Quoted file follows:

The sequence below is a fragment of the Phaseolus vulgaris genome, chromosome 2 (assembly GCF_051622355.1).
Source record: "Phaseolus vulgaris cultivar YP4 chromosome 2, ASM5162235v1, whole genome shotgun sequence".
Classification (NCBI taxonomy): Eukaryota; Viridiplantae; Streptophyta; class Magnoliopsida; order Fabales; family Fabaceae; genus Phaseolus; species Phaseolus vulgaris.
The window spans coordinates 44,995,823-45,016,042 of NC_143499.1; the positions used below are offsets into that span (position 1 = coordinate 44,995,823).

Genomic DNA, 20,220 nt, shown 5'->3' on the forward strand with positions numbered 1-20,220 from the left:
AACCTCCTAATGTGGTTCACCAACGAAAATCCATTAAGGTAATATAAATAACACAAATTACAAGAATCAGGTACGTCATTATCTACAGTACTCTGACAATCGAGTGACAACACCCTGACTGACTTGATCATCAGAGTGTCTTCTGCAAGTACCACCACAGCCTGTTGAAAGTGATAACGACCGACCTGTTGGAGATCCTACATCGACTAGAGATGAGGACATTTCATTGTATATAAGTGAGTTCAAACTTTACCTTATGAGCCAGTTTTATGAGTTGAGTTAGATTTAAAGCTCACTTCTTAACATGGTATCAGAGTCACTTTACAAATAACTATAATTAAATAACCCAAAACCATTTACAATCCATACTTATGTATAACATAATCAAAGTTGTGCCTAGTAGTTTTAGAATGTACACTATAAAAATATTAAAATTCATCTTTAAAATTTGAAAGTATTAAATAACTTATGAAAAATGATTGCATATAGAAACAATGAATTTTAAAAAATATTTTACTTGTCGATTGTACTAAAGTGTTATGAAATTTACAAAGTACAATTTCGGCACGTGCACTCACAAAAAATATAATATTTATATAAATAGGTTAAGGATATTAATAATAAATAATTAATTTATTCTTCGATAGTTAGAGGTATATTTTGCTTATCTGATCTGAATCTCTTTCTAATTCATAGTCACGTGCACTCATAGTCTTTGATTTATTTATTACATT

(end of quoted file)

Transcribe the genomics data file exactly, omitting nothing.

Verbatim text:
The sequence below is a fragment of the Phaseolus vulgaris genome, chromosome 2 (assembly GCF_051622355.1).
Source record: "Phaseolus vulgaris cultivar YP4 chromosome 2, ASM5162235v1, whole genome shotgun sequence".
Classification (NCBI taxonomy): Eukaryota; Viridiplantae; Streptophyta; class Magnoliopsida; order Fabales; family Fabaceae; genus Phaseolus; species Phaseolus vulgaris.
The window spans coordinates 44,995,823-45,016,042 of NC_143499.1; the positions used below are offsets into that span (position 1 = coordinate 44,995,823).

Genomic DNA, 20,220 nt, shown 5'->3' on the forward strand with positions numbered 1-20,220 from the left:
AACCTCCTAATGTGGTTCACCAACGAAAATCCATTAAGGTAATATAAATAACACAAATTACAAGAATCAGGTACGTCATTATCTACAGTACTCTGACAATCGAGTGACAACACCCTGACTGACTTGATCATCAGAGTGTCTTCTGCAAGTACCACCACAGCCTGTTGAAAGTGATAACGACCGACCTGTTGGAGATCCTACATCGACTAGAGATGAGGACATTTCATTGTATATAAGTGAGTTCAAACTTTACCTTATGAGCCAGTTTTATGAGTTGAGTTAGATTTAAAGCTCACTTCTTAACATGGTATCAGAGTCACTTTACAAATAACTATAATTAAATAACCCAAAACCATTTACAATCCATACTTATGTATAACATAATCAAAGTTGTGCCTAGTAGTTTTAGAATGTACACTATAAAAATATTAAAATTCATCTTTAAAATTTGAAAGTATTAAATAACTTATGAAAAATGATTGCATATAGAAACAATGAATTTTAAAAAATATTTTACTTGTCGATTGTACTAAAGTGTTATGAAATTTACAAAGTACAATTTCGGCACGTGCACTCACAAAAAATATAATATTTATATAAATAGGTTAAGGATATTAATAATAAATAATTAATTTATTCTTCGATAGTTAGAGGTATATTTTGCTTATCTGATCTGAATCTCTTTCTAATTCATAGTCACGTGCACTCATAGTCTTTGATTTATTTATTACATT